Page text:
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Tuesday, September 9, 2008

Human Genetics is Now a Viable Hobby

By Aaron Rowe Email


Personalized genomics just got a lot more accessible. Until tonight, the cheapest whole genome scan was available for just under a thousand dollars. Thanks to improvements in microarray technology, 23andMe has been able to cut that cost by more than half -- to $399 -- well within the reach of cash-strapped grad students, frugal genealogy buffs, and other not-so-early adopters.

“By taking advantage of continuing innovation we are able to introduce a new chip that will give people more relevant data at a lower price,” said Anne Wojcicki, co-founder of 23andMe. ”We are excited that we are opening doors for more people to learn about their health and ancestry and for more people to be able to participate in advancing research. It is important to democratize personal genetics and make it more accessible."

On The Spittoon blog, Wojcicki mentioned that her company has also implemented a major technology upgrade. Among other things, their new chip can check people for a condition that makes taking some drugs extremely dangerous. If you are G6PD deficient, and unwittingly take the malaria drug primaquine, you'll have a horrible reaction that may include hemolytic anemia and death.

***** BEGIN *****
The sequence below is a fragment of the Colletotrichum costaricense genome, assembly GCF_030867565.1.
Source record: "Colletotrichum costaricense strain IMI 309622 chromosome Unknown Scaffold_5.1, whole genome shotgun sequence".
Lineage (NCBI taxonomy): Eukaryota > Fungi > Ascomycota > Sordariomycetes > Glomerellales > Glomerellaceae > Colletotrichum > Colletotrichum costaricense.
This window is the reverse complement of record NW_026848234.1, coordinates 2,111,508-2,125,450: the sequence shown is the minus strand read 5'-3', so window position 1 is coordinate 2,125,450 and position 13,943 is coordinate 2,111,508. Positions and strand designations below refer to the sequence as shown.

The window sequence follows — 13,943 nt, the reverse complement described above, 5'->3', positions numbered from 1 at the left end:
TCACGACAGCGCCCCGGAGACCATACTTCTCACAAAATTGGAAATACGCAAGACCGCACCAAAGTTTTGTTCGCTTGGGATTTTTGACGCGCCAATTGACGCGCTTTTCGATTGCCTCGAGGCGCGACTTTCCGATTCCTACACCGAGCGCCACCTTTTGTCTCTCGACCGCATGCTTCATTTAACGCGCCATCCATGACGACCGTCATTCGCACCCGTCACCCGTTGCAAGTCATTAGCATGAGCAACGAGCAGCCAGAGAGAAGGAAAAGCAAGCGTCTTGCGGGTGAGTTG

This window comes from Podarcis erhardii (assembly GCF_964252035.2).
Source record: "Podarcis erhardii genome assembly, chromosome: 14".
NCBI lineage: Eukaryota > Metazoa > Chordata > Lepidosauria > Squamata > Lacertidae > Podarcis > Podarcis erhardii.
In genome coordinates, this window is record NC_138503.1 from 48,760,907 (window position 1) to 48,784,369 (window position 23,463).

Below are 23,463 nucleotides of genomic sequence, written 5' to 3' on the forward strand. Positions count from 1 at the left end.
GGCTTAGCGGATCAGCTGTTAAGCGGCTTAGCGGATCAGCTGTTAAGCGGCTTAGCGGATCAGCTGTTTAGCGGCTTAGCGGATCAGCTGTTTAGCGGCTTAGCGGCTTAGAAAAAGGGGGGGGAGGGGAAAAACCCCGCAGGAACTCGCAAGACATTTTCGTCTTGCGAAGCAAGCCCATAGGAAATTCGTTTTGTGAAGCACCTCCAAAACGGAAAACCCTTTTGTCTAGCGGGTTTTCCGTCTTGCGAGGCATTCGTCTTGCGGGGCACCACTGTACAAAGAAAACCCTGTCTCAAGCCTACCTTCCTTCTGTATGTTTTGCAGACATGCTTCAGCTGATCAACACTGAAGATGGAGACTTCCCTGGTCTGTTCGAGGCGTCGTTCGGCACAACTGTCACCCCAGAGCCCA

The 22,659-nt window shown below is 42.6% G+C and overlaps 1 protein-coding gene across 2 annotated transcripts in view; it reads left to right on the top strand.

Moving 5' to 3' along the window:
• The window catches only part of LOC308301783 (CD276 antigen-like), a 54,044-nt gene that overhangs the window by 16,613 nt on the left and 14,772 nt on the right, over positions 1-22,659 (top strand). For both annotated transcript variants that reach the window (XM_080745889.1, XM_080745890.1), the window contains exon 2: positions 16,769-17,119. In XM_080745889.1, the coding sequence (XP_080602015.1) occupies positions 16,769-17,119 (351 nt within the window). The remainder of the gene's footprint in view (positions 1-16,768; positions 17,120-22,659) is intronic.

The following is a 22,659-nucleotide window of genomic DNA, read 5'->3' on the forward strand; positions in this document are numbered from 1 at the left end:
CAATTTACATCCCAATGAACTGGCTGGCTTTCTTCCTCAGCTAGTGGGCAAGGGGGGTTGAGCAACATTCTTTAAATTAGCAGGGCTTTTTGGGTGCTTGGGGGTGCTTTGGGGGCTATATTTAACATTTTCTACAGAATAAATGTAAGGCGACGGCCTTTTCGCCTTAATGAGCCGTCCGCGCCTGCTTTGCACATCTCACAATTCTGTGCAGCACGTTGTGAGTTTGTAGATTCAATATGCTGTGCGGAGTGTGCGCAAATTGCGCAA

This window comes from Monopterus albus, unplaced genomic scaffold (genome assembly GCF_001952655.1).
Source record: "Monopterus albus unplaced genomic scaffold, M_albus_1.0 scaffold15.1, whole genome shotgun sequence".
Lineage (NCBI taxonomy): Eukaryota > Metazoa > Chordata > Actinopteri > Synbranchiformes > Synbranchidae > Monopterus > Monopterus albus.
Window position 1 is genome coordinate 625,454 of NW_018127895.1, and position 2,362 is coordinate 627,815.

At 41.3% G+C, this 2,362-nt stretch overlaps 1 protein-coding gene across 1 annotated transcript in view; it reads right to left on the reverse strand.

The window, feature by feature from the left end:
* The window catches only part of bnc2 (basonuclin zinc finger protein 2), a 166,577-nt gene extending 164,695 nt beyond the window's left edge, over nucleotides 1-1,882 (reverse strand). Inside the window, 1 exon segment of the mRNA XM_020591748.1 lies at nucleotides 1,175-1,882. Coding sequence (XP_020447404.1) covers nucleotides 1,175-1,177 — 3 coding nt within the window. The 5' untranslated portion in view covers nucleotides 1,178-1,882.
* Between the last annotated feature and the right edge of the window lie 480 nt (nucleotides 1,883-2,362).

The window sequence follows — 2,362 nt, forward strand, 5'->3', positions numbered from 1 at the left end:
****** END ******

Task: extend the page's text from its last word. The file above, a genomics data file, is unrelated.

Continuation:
By checking your genetic makeup before taking a new medication, you might be able to avoid that sort of nasty situation. In other words, the new test could give you a lifesaving warning.

Predicting how someone will respond to a drug before they ever take it, just by looking at their genes, is called pharmacogenetics. It is a rather new field, and not ready for prime time yet, but I have a feeling that services like the one offered by 23andMe will greatly accelerate its development.

At some point 23andMe will start asking its clients how well they respond to particular drugs. By relating that information to their customer's genetic data, the small company's researchers may be able to identify new pharmacogenetic markers -- genes that indicate how someone will react to a medication.